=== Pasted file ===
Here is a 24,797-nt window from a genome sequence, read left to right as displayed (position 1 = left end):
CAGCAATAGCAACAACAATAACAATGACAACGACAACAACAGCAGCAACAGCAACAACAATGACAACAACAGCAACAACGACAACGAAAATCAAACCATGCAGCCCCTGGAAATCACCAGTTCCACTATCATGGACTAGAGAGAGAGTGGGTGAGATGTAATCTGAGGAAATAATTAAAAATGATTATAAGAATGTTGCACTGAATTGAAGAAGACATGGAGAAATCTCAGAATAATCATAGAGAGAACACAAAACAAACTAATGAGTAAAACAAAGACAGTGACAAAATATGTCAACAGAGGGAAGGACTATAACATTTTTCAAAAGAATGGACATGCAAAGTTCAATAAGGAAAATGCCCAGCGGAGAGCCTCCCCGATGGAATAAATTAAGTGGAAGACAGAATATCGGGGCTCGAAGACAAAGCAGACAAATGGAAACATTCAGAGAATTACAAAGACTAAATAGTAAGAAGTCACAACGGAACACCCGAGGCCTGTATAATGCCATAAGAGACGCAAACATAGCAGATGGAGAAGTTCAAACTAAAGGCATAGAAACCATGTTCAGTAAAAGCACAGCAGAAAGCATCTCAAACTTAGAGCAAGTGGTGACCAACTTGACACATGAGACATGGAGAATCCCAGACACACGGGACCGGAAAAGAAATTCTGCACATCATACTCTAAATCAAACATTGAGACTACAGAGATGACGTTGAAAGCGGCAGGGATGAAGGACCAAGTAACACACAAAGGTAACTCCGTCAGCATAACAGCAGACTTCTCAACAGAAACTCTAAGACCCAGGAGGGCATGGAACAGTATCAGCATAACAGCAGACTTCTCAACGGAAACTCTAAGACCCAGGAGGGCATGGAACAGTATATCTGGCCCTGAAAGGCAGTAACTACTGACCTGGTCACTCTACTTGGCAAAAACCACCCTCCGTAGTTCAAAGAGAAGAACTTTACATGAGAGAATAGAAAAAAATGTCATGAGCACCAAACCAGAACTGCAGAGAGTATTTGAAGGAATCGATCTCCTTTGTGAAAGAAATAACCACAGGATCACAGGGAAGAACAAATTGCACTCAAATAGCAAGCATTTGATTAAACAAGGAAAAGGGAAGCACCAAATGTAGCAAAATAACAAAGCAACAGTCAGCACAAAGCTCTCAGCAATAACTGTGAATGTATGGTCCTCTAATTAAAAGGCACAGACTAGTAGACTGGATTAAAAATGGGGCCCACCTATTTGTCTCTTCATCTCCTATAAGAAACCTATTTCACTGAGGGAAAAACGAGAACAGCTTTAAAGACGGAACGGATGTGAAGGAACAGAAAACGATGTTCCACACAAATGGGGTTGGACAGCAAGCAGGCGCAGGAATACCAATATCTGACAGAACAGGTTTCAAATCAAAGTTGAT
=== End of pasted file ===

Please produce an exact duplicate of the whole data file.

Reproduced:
Here is a 24,797-nt window from a genome sequence, read left to right as displayed (position 1 = left end):
CAGCAATAGCAACAACAATAACAATGACAACGACAACAACAGCAGCAACAGCAACAACAATGACAACAACAGCAACAACGACAACGAAAATCAAACCATGCAGCCCCTGGAAATCACCAGTTCCACTATCATGGACTAGAGAGAGAGTGGGTGAGATGTAATCTGAGGAAATAATTAAAAATGATTATAAGAATGTTGCACTGAATTGAAGAAGACATGGAGAAATCTCAGAATAATCATAGAGAGAACACAAAACAAACTAATGAGTAAAACAAAGACAGTGACAAAATATGTCAACAGAGGGAAGGACTATAACATTTTTCAAAAGAATGGACATGCAAAGTTCAATAAGGAAAATGCCCAGCGGAGAGCCTCCCCGATGGAATAAATTAAGTGGAAGACAGAATATCGGGGCTCGAAGACAAAGCAGACAAATGGAAACATTCAGAGAATTACAAAGACTAAATAGTAAGAAGTCACAACGGAACACCCGAGGCCTGTATAATGCCATAAGAGACGCAAACATAGCAGATGGAGAAGTTCAAACTAAAGGCATAGAAACCATGTTCAGTAAAAGCACAGCAGAAAGCATCTCAAACTTAGAGCAAGTGGTGACCAACTTGACACATGAGACATGGAGAATCCCAGACACACGGGACCGGAAAAGAAATTCTGCACATCATACTCTAAATCAAACATTGAGACTACAGAGATGACGTTGAAAGCGGCAGGGATGAAGGACCAAGTAACACACAAAGGTAACTCCGTCAGCATAACAGCAGACTTCTCAACAGAAACTCTAAGACCCAGGAGGGCATGGAACAGTATCAGCATAACAGCAGACTTCTCAACGGAAACTCTAAGACCCAGGAGGGCATGGAACAGTATATCTGGCCCTGAAAGGCAGTAACTACTGACCTGGTCACTCTACTTGGCAAAAACCACCCTCCGTAGTTCAAAGAGAAGAACTTTACATGAGAGAATAGAAAAAAATGTCATGAGCACCAAACCAGAACTGCAGAGAGTATTTGAAGGAATCGATCTCCTTTGTGAAAGAAATAACCACAGGATCACAGGGAAGAACAAATTGCACTCAAATAGCAAGCATTTGATTAAACAAGGAAAAGGGAAGCACCAAATGTAGCAAAATAACAAAGCAACAGTCAGCACAAAGCTCTCAGCAATAACTGTGAATGTATGGTCCTCTAATTAAAAGGCACAGACTAGTAGACTGGATTAAAAATGGGGCCCACCTATTTGTCTCTTCATCTCCTATAAGAAACCTATTTCACTGAGGGAAAAACGAGAACAGCTTTAAAGACGGAACGGATGTGAAGGAACAGAAAACGATGTTCCACACAAATGGGGTTGGACAGCAAGCAGGCGCAGGAATACCAATATCTGACAGAACAGGTTTCAAATCAAAGTTGAT